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January 8, 2012

Backyard Laboratory

 

 

 

 

 

 

 

 

 

I moved to Silly Lake, five miles north of Seeley Lake, in 2004.  Everything I had seen and heard told me this spot would be perfect for mushing.  Trails, snow, and mountains were my backyard.  The seven and a half years since then have been like a good marriage---it started well and got better.

I am convinced that for mid-distance and distance racing, there is no better place for fall ATV-training than Montana.  I’m in the mountains, but the high peaks are surrounded by rolling terrain and these are laced with forest service and logging roads.  I have runs with good turn-arounds with lengths of 3 mi., 4 mi., 6.7 mi., 9.4 mi., 10.8 mi, 15.1 mi, and 17.6 mi.  But, it’s better than that.  The 4, 9.4 and 15.1 go up one set of trails, the 6.7, 10.8, and 17.6 go up another.  And for distances over 20 miles, the labyrinth of trails behind my house has multiple options for any length I could want.  And all these are over hills that train the dogs without overwhelming them. 

Then comes winter and the same set of trails is groomed.  I pay my taxes and my local snowmobile club membership and that takes care of that.  The snowmobile club now even has a GPS internet link on the groomer and I can tell where it’s been. 

As I’ve grown older and maybe even wiser as a musher, I’ve learned how rare it is in the lower 48 to be able to dogsled from home.  I’ve done eighty-mile runs as out and backs with no repeated loops starting and ending in my hook-up yard.

But the trails are only a part of what makes this spot great.  We don’t get real cold often, but we do.  I was able to go out for runs at true -20 F temperatures when checking out my gear for Iditarod.  It wasn’t the -50 F I was prepared for, but it was close enough, particularly since I had also spent hours outside taking care of dogs on a trip down the Alcan in temperatures that were colder than -50F. 

For some gear checks, I haven’t even had to venture to roads and trails behind my house.  I tried out a nominal -15F sleeping bag on my driveway and decided it wasn’t warm enough.  During that same experiment, I figured out how I would stake out my tent on ice. 

And for backcountry/expedition mushing, this is continuing.  A week ago, I tried my Northern Lite snowshoes with my current faves for my boots, Northern Outfitters Mountain Boots (NO boots).  It was just short of a disaster.   The snowshoe lacing was too small to accommodate the boots and the movement of my foot in the boot itself meant I was doing work that didn’t get me anywhere.  Before the night was over, I tried my Cabela’s TA III’s and they did work much better.  Still, for both sledding and traipsing back and forth in camp, I prefer the NO boots.  So I put some longer binding straps on the snowshoes and started practicing with them.  The combination of the longer straps and practice seems to be letting me use the NO boots after all.  My foot movement in the boot is a little reduced and I’m learning how to adjust my gait so that even with the loose fit of the boot, I’m not losing a lot of energy.  And all of this is starting at my house and snowshoeing on unpacked snow along adjacent streets.  After another week or two, I will try breaking trail for the dogs and heading up Fawn Peak—a moderate climb in the middle of my trail labyrinth.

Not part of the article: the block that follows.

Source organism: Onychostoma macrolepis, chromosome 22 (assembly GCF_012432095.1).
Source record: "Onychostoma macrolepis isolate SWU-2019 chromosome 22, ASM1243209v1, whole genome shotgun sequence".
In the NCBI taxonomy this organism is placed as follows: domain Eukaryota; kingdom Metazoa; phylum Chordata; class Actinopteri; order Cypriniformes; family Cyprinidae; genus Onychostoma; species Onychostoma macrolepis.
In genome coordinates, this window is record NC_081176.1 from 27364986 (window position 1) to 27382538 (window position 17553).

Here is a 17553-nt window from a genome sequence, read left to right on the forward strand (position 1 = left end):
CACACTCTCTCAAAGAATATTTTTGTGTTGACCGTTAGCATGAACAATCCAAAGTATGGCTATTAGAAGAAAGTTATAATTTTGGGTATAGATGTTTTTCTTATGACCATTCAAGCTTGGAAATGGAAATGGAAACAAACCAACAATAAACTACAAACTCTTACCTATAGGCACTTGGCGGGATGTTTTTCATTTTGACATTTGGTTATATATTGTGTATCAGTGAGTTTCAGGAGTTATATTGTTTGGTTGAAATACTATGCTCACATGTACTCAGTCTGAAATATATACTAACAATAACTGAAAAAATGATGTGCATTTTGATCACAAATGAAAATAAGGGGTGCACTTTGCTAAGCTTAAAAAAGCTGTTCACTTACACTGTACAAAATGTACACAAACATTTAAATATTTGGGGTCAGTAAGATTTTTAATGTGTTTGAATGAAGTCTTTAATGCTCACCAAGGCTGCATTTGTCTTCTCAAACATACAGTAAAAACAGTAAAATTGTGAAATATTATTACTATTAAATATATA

And yes, we have snow.  It’s thinner than I’d like, but it’s enough to run the dogs (knock on wood).  Since I moved to Silly Lake, the only thing that has kept me off of my sled between December 20 and March 15 has been rain slushing up the trail---and all I had to do was wait for it to freeze up again which always happened.

Finally, and I know this is probably getting a bit repetitive, it is beautiful here.  There are equally stunning places in mountains in the lower 48 or Alaska, but I don’t think they’re any better.  Even while watching the team to make sure my dogs don’t get tangled, I always take a moment to look out across the Seeley-Swan valley at the length of the Swan Range.  And I am always in awe. 

   
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